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Published: 2002/07/23
by Brad Weiner

Old Ties – Norman Blake

Rounder Heritage Series 1166-11583-2

Johnny Cash. Joan Baez. Bob Dylan. Heard enough? Try John Hartford, Tony
Rice, and Doc Watson. Norman Blake has performed alongside each of these
musicians, using many instruments and subsequently has been defined as a
"sideman" in the acoustic music genre. Of course, last year we saw the
of O Brother Where Art Thou? and the acoustic, roots and bluegrass
went through a massive resurgence in popularity.

Every artist on the now legendary soundtrack is cashing (excuse the pun) in
on the wave of acoustic music appreciation because it won't be too many
before the music slips back into the obscurity of folkies' collections. Part
of the flood is the new record by Blake entitled Old Ties which is
more than a compilation of old tunes by the maestro with the voice of gold.
From our standpoint as music snobs, we see past the record companies'
to shove these products on the public, but one listen to many of these
involves a tremendous reward to long time listeners and newbies alike.

Blake is an important color in the tapestry of the bluegrass fabric. His
picking is clean and subtle and his voice has a grandfatherly feel that is
welcoming and warm it is hard not to smile. Blake's tunes rarely cruise past
moderate tempo which allows the music to feel energetic without being
The best part of Blake's music is that it has an easy-going flow about it
the tunes on Old Ties were obviously chosen to represent his carefree
toward life and picking.

The version of "Ginseng Sullivan" is delivered with such simplicity it
a striking contrast to the newly electrified versions of the classic.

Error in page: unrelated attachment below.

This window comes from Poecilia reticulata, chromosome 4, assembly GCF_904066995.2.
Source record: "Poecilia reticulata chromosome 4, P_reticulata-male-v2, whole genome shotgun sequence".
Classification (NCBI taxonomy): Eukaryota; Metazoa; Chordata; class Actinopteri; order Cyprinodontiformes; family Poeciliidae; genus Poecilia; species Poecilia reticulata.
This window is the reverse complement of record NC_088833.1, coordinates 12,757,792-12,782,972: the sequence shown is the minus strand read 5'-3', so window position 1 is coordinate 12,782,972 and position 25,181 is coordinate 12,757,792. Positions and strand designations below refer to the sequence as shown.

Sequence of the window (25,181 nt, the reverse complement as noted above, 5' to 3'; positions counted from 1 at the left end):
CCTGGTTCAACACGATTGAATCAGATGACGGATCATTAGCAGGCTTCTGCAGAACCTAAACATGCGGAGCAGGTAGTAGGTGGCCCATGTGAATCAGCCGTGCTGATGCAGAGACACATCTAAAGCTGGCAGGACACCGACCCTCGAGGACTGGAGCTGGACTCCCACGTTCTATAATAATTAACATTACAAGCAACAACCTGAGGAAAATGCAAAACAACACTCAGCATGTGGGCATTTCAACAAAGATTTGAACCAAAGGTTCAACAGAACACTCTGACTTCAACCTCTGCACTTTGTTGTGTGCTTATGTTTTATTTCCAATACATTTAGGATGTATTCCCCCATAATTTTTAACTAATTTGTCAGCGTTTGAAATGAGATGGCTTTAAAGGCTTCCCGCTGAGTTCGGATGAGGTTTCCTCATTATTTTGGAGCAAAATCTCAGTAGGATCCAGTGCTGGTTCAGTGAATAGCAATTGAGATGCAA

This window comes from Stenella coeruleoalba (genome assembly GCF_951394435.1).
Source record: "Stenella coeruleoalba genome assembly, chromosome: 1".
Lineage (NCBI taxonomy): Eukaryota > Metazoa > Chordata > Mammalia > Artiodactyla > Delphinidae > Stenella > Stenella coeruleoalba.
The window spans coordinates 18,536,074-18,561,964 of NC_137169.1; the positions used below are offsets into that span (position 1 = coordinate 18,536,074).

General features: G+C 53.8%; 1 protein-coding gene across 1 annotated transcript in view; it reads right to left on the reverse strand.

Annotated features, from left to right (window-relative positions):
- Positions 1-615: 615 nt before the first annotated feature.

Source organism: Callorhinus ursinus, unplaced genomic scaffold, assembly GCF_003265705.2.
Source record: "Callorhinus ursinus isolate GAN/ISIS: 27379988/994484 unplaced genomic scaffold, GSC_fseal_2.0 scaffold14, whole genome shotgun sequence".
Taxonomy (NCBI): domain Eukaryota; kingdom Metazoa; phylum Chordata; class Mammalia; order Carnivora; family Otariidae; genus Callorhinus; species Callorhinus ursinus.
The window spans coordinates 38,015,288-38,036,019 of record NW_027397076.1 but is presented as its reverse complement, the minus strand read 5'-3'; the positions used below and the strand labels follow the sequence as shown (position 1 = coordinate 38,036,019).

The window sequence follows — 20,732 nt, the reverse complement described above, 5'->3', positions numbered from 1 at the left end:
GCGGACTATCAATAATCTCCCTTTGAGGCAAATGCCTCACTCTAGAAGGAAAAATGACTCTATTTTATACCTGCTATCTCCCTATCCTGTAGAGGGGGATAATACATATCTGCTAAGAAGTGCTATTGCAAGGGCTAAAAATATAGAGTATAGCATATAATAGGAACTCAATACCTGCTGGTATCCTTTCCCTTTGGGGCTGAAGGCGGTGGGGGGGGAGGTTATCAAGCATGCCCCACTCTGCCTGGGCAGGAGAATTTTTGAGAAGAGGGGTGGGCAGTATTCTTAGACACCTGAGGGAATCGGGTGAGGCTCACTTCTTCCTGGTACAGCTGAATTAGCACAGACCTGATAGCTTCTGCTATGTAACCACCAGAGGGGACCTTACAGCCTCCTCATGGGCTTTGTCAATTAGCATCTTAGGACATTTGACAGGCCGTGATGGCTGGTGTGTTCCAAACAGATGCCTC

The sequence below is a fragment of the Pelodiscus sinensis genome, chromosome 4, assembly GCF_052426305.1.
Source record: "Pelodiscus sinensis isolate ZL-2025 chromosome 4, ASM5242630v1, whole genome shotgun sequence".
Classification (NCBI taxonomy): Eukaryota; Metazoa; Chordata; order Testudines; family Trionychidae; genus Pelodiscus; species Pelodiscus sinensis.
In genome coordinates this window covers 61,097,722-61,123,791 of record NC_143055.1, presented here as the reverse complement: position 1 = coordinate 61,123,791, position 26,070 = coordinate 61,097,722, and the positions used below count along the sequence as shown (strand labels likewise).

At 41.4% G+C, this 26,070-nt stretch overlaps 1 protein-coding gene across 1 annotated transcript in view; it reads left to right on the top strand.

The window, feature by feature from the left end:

is played with just Blake and Tut Taylor on the dobro. Old Ties
features a
masterful version of "Fiddler's Dream/Whiskey Before Breakfast", which is a
fantastic homage to the English/Irish/Scotch fiddle tunes that came across
sea to clear the path for our traditional music base.

The most impressive tune on the record is the first track, "Spanish
Fandango". Remarkably, Blake is rarely given credit as a masterful
The tune involves some subtle picking in a wandering and trance-like melody.
Of course, any dispute about his chops can be taken up with Doc Watson and
Tony Rice, who play in a trio with Blake on "Lost Indian". It is a
tour-de-force that never goes up for air. If you listen closely you can hear
Doc mumble a classic command to Norman to "take one", suggesting that he
better start picking before the whole house of notes fell to the ground.

For the Blake fans out there, you may have a whole stack of records that are
high recommendations but for the person who is just finding their way
the endless archives of acoustic music, Old Ties will be right for
you. It is a
perfect sampling of a musician whose work is very understated. Of course,
is one of the reasons it sounds so damn good.

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